Feast of the Immaculate Conception

We credit our post today to CatholicCulture, the Catechism of the Catholic Church and the Congregation of the Clergy.

Today the Church celebrates the Solemnity of the Immaculate Conception, the solemn dogma defined by Blessed Pope Pius IX in 1854. This celebrates that the Virgin Mary was conceived without the stain of original sin.As Our Lady Immaculately Conceived is the patroness of the United States of America, this is a holy day of obligation in the United States.

Through the centuries the Church has become ever more aware that Mary, “full of grace” through God, was redeemed from the moment of her conception. That is what the dogma of the Immaculate Conception confesses, as Blessed Pope Pius IX proclaimed on December 8, 1854: “The most Blessed Virgin Mary was, from the first moment of her conception, by a singular grace and privilege of almighty God and by virtue of the merits of Jesus Christ, Saviour of the human race, preserved immune from all stain of original sin.” — Catechism of the Catholic Church

Immaculate Conception of Mary

“Hail Mary, full of grace”. For thousands of centuries, millions of times per day the Virgin Mary is greeted by the faithful with the greeting of the Archangel, that we hear resonating anew in today’s Gospel. The sons of the Church learn from the words of the Archangel Gabriel that the fullness of the mystery of God’s grace was realized in Holy Mary. St Paul the Apostle teaches us that the Father made all fullness dwell in His Incarnate Son (c.f. Col 1:12-20), which overflows from Christ’s head and spills out on His Mystical Body that is the Church. Before descending in Body, Christ’s fullness was spread in a unique and unrepeatable way on Mary, predestined from eternity to be the Mother of God.

Significantly in the first reading, the liturgy recalls the figure of Eve, the mother of all the living. The Fathers of the Church saw in Mary, the new Eve that unties the knot bound by the first woman. The knot of disobedience tied by Eve, was untied by the obedience of Mary. As Eve was created in purity and integrity, also the new Eve was miraculously preserved from the contamination of original sin because she had to give humanity the Word, who was incarnated for our ransom.

Saint Irenaeus compares the virginity of the pure earth from which Adam was drawn to the virginity of the immaculate humanity of Mary from which the Second Adam was drawn. ‘And as the protoplast himself, Adam, had his substance from untilled and as yet virgin soil (for God had not yet sent rain, and man had not tilled the ground (Genesis 2:5)) so did He who is the Word, recapitulating Adam in Himself, rightly receive a birth, enabling Him to gather up Adam [into Himself], from Mary, who was as yet a virgin’ (Adversus hereses III, 21:10).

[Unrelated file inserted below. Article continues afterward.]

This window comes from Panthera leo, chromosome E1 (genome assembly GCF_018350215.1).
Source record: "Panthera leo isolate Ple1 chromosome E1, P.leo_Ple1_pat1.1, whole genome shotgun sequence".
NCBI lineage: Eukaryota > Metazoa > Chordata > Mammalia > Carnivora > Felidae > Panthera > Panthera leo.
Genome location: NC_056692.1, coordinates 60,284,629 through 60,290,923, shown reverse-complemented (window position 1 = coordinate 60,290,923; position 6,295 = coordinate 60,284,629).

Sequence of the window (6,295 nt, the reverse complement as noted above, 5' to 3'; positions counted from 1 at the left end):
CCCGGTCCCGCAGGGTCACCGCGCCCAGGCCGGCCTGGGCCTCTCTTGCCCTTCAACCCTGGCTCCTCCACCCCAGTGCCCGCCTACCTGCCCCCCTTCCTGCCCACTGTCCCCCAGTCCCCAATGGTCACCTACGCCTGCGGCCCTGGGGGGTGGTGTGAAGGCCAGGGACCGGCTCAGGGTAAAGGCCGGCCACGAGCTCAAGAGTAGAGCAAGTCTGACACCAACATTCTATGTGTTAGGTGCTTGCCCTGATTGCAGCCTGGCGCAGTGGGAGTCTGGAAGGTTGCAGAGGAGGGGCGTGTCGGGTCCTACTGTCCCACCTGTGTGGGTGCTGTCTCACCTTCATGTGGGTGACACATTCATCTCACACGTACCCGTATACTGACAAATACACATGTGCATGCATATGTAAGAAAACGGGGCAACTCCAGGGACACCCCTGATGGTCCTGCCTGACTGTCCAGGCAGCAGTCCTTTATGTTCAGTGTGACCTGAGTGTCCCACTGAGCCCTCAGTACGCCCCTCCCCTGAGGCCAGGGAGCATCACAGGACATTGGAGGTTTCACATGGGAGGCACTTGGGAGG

Blessed Pope Pius IX on the 8th of December 1854 proclaimed the Dogma of the faith revealed by God that the Blessed Virgin Mary “in the first instant of her conception, by a singular privilege and grace granted by God, in view of the merits of Jesus Christ, the Saviour of the human race, was preserved exempt from all stain of original sin” (Denz.-Schonm, 2083). If the official proclamation of the dogma is relatively recent, the profession of faith by Christians and the liturgy is very ancient in this regard. Furthermore, four years later the same Virgin Mary, appearing in Lourdes to St Bernadette, confirmed the truth of the doctrine by presenting herself with the title ‘I am the Immaculate Conception’.

Mary’s predestination to this singular grace—consistent with the suspension of the universal decree by which every man, from the moment of his conception is contaminated with original sin—leads us to ponder in the deepest depths the mystery of the Most Holy Trinity’s salvific plan. God, One and Triune, had foreseen from the very beginning the future incarnation of the Word culminating in the redemption of human nature that had fallen into sin. He therefore predestined pure Mary, so that He could draw from her uncontaminated humanity, which the Son could adopt in order to re-establish in Himself the original purity of creation and reorientate it to eternal glory.

For this reason, in the second reading of today’s liturgy, St Paul reminds us that God wants to see us holy and immaculate before Him. The purity of our origins seemed to be irredeemably lost. However, in Immaculate Mary, God found the perfect solution to reverse the disaster made from the misuse of our liberty, and returned humanity to the original purity that seemed hopelessly lost.

Mary’s Immaculate Conception is a direct consequence of her Divine Maternity. St Anslem of Aosta wrote: ‘Assuredly, it was fitting that the Virgin be beautified with a purity than which a greater cannot be conceived, except for God’s. For, toward her, God the Father was so disposed to give His only Son who was naturally one and the same common Son of God the Father and of the Virgin.’ (De conceptu virginali et originali peccato, XVIII)